Karl Danneberger, Ph.D.

People often see disruption as negative, a way to change the status quo. In business, however, disruption is often seen as a positive. For example, a positive disruption saves a company money or more efficient. In the organic or turf world, disruptors alter the structure or function of the turf system.

A fall management practice that I consider one of the original, annual turf troublemakers is coring. Here I define the practice of coring as the use of hollow teeth at least 1/2 inch on a 2 by 2 inch spacing at a depth of 2.5 inches, with cores removed and a sand filler applied to fill the holes.

The two sides of the coin

Coring includes both positive and negative turf disturbance aspects. On the negative side, it upsets the status quo of a green because it makes the turf less stable or firm.

Golfers are the most susceptible to coring disturbances. An uneven putting surface, lack of stability and firmness under the sole are common consequences of coring. Golfers may avoid golf courses weeks after coring.

Under relatively good growing conditions, it may take 2-4 weeks or more for the greens to return to playing surface conditions prior to coring. Golfers’ concerns about coring often cause superintendents to push coring later in the season. Spring coring is scheduled earlier in the season to avoid potentially favorable golf weather conditions.

A net positive

Coring, however, positively disrupts turf health over time by improving soil aeration and drainage and reducing organic matter. The benefits of coring consistently outweigh the disruptive effect on golf. Discussions questioning the frequency of coring between golf course superintendents and golfers often occur.

Sometimes the question arises, “If we have USGA greens, can we just top with sand to control organic matter and eliminate coring?”

That’s actually a good question. If organic matter control is the only concern and compaction-related factors are not, it is possible to cover at a rate that manages organic matter. Like the line from the movie Top Gun, when Maverick says, “That’s a lot of pushups,” it takes a lot of sand.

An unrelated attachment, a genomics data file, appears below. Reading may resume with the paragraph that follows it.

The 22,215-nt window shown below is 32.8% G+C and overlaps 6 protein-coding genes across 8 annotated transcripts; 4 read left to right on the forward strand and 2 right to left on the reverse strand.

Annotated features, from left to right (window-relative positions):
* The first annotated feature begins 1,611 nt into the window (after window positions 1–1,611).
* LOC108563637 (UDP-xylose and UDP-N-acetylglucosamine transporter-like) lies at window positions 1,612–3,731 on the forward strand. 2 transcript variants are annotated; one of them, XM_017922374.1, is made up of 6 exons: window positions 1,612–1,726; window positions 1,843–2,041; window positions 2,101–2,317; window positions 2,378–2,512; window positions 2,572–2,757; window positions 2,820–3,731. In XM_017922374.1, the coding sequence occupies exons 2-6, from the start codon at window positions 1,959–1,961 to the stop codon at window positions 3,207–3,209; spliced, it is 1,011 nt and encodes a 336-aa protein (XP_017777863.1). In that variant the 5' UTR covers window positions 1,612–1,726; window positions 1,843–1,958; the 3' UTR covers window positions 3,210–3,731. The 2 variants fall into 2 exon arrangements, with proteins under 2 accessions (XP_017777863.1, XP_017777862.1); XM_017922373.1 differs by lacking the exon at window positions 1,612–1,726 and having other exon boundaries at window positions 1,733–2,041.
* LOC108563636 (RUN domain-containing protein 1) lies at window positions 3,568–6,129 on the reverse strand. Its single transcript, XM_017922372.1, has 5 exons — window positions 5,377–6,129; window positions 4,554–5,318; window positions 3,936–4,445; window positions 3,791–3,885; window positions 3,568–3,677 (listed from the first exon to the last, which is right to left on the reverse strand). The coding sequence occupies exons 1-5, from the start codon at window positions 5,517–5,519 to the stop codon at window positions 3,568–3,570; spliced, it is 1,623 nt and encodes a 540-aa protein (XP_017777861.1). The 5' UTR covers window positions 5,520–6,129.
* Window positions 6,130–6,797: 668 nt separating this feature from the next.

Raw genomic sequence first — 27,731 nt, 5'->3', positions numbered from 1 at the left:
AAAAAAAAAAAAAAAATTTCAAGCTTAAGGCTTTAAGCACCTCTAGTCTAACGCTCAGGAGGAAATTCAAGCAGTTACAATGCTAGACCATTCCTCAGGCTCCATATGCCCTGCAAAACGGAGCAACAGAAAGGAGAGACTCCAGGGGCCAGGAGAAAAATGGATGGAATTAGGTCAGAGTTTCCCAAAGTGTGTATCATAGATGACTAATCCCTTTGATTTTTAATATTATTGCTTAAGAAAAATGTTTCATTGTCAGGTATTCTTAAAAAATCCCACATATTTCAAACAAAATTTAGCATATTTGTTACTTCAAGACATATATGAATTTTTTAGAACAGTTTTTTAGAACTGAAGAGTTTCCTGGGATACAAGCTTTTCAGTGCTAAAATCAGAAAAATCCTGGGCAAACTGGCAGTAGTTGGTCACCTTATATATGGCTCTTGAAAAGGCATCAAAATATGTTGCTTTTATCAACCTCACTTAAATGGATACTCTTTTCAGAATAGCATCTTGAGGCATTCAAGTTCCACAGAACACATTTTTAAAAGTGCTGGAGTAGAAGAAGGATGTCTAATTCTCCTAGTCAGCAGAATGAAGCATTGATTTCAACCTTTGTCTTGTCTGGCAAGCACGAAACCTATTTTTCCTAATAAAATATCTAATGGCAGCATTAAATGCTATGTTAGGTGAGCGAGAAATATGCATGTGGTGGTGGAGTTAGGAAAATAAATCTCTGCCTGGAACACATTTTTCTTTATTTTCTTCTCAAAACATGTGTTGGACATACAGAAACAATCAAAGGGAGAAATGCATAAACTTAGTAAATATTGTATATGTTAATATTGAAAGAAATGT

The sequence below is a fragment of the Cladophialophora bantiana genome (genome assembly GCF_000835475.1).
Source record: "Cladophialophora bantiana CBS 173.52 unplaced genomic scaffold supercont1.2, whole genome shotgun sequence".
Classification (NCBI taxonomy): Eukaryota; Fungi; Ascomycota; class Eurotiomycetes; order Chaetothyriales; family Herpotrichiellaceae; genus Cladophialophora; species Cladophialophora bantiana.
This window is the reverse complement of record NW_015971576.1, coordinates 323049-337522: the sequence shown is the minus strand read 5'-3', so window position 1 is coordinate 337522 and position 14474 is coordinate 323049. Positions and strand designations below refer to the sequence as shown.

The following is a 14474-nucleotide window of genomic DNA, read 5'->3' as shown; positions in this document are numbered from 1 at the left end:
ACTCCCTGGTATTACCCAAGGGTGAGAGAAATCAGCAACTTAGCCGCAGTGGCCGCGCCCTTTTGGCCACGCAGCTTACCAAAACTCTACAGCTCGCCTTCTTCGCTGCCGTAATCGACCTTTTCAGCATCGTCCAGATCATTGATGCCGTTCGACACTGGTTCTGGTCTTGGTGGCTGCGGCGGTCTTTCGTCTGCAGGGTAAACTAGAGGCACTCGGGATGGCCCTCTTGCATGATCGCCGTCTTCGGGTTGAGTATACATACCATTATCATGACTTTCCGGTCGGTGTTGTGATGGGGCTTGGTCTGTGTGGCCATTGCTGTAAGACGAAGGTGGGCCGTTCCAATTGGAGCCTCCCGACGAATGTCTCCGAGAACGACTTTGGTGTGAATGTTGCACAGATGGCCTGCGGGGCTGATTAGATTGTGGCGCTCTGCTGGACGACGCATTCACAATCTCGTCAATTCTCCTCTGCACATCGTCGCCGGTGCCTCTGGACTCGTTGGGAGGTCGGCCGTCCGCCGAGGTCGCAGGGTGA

Generally speaking, on cool season greens, it can take at least 25 cubic feet of sand per 1,000 square feet per year, while on hybrid bermudagrass greens, the amount of sand can exceed 60 to 70 cubic feet per year. 1,000 square feet per year. . Getting this amount of sand in one growing season is intensive.

Coring and dressing, as I described above, is an effective way to get a large amount of sand. But helping to remove allocated sand covering material is only one aspect of improving turf health.

Best Practices

To improve turf recovery, core during periods of optimum turf growth. A good guide is when the soil temperature is between 60 and 65 degrees F. Use new or relatively new coring teeth. A center cut with a sharp tooth tip provides a clean cut. An old or dull tine tends to tear the turf around the hole, requiring a longer recovery time for the turf seed compared to a clean cut.

After coring and topdressing, roll the green. Rolling will smooth the green, helping to reduce minor distortions caused by coring. Check the moisture status of the green and irrigate if necessary to avoid drying out, drying out or stress associated with coring.

When the greens are at their best aesthetically and playably, spring and fall coring seems scheduled. It is in this context – the status quo – that coring is so disruptive. Turf disturbance improves turf health.